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Child Support, Welfare Dependency, and Poverty

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  • Robins, Philip K

Abstract

Female-headed families have among the highest poverty rates of any major demographic group in the United States. The purpose of this paperis to investigate empirically the effectiveness of current child-support enforcement policies and to determine their role in reducing poverty and welfare dependency. A special supplement to the April 1982 Current Population Survey provides the data for the analysis. The results indicate that child support enforce-ment may represent an effective means for re-ducing welfare program costs but isunlikely to have a dramatic effect on either welfare de-pendency or poverty. Copyright 1986 by American Economic Association.

Suggested Citation

  • Robins, Philip K, 1986. "Child Support, Welfare Dependency, and Poverty," American Economic Review, American Economic Association, vol. 76(4), pages 768-788, September.
  • Handle: RePEc:aea:aecrev:v:76:y:1986:i:4:p:768-88
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    Cited by:

    1. Thomas J. Nechyba, 2001. "Social Approval, Values, and AFDC: A Reexamination of the Illegitimacy Debate," Journal of Political Economy, University of Chicago Press, vol. 109(3), pages 637-666, June.
    2. Edin, Kathryn, 1995. "Single mothers and child support: The possibilities and limits of child support policy," Children and Youth Services Review, Elsevier, vol. 17(1-2), pages 203-230.
    3. Ian Walker & Gillian Paull & Yu Zhu, 2000. "Child support reform: some analysis of the 1999 White Paper," Fiscal Studies, Institute for Fiscal Studies, vol. 21(1), pages 105-140, March.
    4. Cox, Donald & Jakubson, George, 1995. "The connection between public transfers and private interfamily transfers," Journal of Public Economics, Elsevier, vol. 57(1), pages 129-167, May.
    5. R. L. Hanson & J. T. Hartman, "undated". "Do welfare magnets attract?," Institute for Research on Poverty Discussion Papers 1028-94, University of Wisconsin Institute for Research on Poverty.
    6. C. Huang & I. Garfinkel & J. Waldfogel, "undated". "Child Support and Welfare Caseloads," Institute for Research on Poverty Discussion Papers 1218-00, University of Wisconsin Institute for Research on Poverty.
    7. Daniel Meyer, 1993. "Child support and welfare dynamics: Evidence from Wisconsin," Demography, Springer;Population Association of America (PAA), vol. 30(1), pages 45-62, February.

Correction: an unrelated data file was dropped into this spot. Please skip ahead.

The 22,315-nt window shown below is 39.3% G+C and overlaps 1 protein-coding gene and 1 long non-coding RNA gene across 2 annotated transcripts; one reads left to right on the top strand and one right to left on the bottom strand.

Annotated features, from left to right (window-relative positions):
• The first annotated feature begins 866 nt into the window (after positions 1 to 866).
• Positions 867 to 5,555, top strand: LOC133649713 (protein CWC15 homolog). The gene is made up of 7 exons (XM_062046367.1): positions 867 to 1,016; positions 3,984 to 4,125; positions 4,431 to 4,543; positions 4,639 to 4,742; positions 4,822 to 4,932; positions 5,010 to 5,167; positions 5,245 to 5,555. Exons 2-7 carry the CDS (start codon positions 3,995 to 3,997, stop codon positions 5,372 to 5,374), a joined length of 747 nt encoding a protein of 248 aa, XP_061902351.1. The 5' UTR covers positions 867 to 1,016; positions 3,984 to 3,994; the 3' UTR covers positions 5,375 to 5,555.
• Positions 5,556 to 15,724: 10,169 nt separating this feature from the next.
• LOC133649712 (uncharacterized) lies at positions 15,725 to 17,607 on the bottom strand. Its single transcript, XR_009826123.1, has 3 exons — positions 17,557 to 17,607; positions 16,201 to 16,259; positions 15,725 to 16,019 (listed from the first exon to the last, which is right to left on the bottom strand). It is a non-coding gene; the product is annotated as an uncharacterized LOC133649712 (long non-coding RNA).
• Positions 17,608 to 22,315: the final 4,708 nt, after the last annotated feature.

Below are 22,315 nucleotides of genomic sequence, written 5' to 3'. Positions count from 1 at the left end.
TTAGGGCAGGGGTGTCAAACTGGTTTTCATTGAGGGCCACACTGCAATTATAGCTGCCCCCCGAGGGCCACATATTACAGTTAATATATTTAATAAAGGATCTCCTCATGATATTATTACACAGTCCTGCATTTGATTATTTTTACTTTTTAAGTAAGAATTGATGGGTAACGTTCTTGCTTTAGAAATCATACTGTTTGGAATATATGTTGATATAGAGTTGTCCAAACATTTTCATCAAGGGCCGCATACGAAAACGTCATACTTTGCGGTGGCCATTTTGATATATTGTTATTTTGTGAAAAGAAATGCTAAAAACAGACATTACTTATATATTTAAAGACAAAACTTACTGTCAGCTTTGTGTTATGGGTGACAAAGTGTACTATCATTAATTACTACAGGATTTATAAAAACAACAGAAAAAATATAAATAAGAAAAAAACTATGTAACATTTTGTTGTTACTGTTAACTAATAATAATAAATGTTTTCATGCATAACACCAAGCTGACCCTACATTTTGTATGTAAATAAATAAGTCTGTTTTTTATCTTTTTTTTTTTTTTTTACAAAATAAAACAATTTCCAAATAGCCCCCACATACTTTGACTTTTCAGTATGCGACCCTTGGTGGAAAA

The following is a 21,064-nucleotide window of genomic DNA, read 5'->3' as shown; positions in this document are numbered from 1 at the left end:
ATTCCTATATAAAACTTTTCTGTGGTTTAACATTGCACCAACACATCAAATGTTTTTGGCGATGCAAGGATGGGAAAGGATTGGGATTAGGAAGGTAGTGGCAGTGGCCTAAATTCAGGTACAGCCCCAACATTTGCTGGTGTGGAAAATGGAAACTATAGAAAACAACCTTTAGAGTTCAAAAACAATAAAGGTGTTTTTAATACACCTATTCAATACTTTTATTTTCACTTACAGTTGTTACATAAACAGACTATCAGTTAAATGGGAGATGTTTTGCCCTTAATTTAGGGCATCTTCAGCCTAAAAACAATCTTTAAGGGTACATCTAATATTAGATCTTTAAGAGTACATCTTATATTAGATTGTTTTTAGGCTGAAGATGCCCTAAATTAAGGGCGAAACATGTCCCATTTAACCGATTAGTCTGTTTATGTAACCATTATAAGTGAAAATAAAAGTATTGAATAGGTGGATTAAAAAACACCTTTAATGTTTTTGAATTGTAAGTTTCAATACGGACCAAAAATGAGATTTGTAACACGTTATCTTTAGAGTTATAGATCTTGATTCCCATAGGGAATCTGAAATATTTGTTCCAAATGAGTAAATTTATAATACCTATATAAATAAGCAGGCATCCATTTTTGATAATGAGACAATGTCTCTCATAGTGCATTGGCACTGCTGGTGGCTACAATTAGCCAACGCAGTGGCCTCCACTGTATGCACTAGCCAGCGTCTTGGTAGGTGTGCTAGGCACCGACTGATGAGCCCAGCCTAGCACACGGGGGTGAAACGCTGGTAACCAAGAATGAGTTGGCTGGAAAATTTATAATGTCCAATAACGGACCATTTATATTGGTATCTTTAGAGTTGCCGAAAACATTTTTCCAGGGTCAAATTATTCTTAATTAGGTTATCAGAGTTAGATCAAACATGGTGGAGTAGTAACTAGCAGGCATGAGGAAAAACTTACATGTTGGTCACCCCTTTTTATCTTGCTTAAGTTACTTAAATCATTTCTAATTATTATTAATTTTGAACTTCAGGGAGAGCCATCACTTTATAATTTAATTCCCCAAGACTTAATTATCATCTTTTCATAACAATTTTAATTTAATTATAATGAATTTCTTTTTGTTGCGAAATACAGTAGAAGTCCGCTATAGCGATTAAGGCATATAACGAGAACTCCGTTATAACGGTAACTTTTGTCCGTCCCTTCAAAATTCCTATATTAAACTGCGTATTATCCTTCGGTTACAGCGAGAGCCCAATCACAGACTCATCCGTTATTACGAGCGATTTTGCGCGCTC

8. H. Peters & Laura Argys & Eleanor Maccoby & Robert Mnookin, 1993. "Enforcing divorce settlements: Evidence from child support compliance and award modifications," Demography, Springer;Population Association of America (PAA), vol. 30(4), pages 719-735, November.
    9. Ermisch, John F. & Wright, Robert E., 1995. "Lone parenthood and employment: male-female differences in Great Britain," Labour Economics, Elsevier, vol. 2(3), pages 299-317, September.
    10. G. Sandefur & T. Wells, "undated". "Trends in AFDC Participation Rates: The Implications for Welfare Reform," Institute for Research on Poverty Discussion Papers 1116-96, University of Wisconsin Institute for Research on Poverty.
    11. Roff, Jennifer & Lugo-Gil, Julieta, 2012. "A model of child support and the underground economy," Labour Economics, Elsevier, vol. 19(5), pages 668-681.
    12. Maureen A. Pirog & Kathleen M. Ziol-Guest, 2006. "Child support enforcement: Programs and policies, impacts and questions," Journal of Policy Analysis and Management, John Wiley & Sons, Ltd., vol. 25(4), pages 943-990.
    13. Jason L. Saving, 2000. "The effect of welfare reform and technological change on unemployment," Economic and Financial Policy Review, Federal Reserve Bank of Dallas, issue Q2, pages 26-34.
    14. Shao-Hsun Keng & Steven B. Garasky & Helen H. Jensen, 2000. "Welfare Dependence, Recidivism, and the Future for Recipients of Temporary Assistance for Needy Families (TANF)," Center for Agricultural and Rural Development (CARD) Publications 00-wp242, Center for Agricultural and Rural Development (CARD) at Iowa State University.
    15. Bradley T. Heim, 2003. "Does Child Support Enforcement Reduce Divorce Rates?: A Reexamination," Journal of Human Resources, University of Wisconsin Press, vol. 38(4).

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